He commandus to go back to the hospice and not to go out of there without a new order from him. After two months of this imprisonment we sent a memorandum asking him either to give us passage or to let us return to Italy. A reply said that the Court of Portugal is not used to concluding its affairs so suddenly and, as religious, we should have patience. Along with that came permission to go out in the city, which left the streets open for us to negotiate more easily, as in fact happened. since our Father Prefect spoke to the principle ministers of the Court who consult with His Majesty, they decided for reasons of politics and state to send him back, offering us in his place a Portuguese religious of another order. At such a turnabout eight missionaries decided to return to Italy with their Father Prefect, so that only four of us were left. After overcoming by patience the obstacles and difficulties, four months later we were given leave to go.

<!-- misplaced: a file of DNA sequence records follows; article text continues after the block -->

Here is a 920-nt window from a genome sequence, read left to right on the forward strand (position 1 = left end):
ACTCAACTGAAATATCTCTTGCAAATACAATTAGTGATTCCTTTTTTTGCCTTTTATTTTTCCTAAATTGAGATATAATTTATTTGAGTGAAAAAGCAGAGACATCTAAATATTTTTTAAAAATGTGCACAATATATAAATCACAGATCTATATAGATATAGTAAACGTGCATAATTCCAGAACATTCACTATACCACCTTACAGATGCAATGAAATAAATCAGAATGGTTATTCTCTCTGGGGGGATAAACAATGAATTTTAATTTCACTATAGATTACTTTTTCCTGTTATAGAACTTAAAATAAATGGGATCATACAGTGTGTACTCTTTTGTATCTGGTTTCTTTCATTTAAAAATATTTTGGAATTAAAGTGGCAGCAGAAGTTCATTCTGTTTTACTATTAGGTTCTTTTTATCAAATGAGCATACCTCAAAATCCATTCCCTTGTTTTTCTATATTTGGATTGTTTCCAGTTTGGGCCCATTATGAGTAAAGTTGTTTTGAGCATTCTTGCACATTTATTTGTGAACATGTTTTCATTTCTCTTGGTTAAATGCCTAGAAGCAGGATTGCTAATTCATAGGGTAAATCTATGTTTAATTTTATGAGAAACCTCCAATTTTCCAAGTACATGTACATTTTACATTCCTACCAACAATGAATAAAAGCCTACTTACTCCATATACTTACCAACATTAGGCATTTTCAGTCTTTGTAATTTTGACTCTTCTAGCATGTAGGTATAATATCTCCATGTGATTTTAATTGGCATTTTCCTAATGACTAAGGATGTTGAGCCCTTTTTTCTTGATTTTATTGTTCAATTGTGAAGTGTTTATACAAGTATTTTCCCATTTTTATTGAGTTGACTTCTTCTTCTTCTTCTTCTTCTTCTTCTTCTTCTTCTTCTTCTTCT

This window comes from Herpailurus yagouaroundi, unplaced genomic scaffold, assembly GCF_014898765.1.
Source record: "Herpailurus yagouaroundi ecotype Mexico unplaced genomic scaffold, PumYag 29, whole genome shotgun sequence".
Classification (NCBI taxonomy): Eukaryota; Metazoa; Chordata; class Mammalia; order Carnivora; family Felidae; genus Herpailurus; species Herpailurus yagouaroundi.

A short while later we had the chance of going on a certain ship which was headed for São Tomé and the two kingdoms to which we were assigned. We thought it good not to lose such a good coincidence, certainly sent to us by Heaven's providence, since rarely do ships go directly to those places. When the time for departure came, all four of us, not just satisfied but happy, began our trip, heading first for the Canaries. Passing them, we went on to Sierra Leone. After ascertaining the coast we went out to sea and continued for many days, when the pilot decided to go in and ascertain the land. It should be noted that on this coast there are ordinarily very vast currents from one side to the other. Ships in them even traveling at full sail with the wind in the rear most often find themselves going backwards many leagues. On the other hand, ships going out to high sea are at risk of not reaching the island of São Tomé. Therefore our pilot, who was experienced, after going out somewhat returned to discern the land. After going out again we discovered the Malaghetta Coast, which we approached as closely as possible and sent a boat ashore to get water from that river. When that people saw that our boat wanted to land, they sent out about 30 armed canoes to capture it and eat its crew, as is their custom, but we shot four pieces of artillery. Frightened, they returned to the mouth of the river where they hid and watched what we were going to do, which was to continue our journey to Cape Palmas. After passing that we recognized Cape Corso. The Swedes have a mediocre fort there. Then we came to the coast of St. George of Elmina. This also has a fort which is quite mighty. Many years ago the Dutch took it from the Spanish and today it is ill equipped for no other reason than the wish to pay more attention to trading with the neighbouring kingdoms than to govern it well. This place is highly esteemed by the Dutch both for the exchanges they may of their products, even if of little value, for gold, and for the river itself which serves it. The people are all black and infidels. At the time the Crown of Spain ruled there were most devoted Christians, but now they mourn their slavery which they involuntarily suffer, seeing themselves abandoned by the Catholics.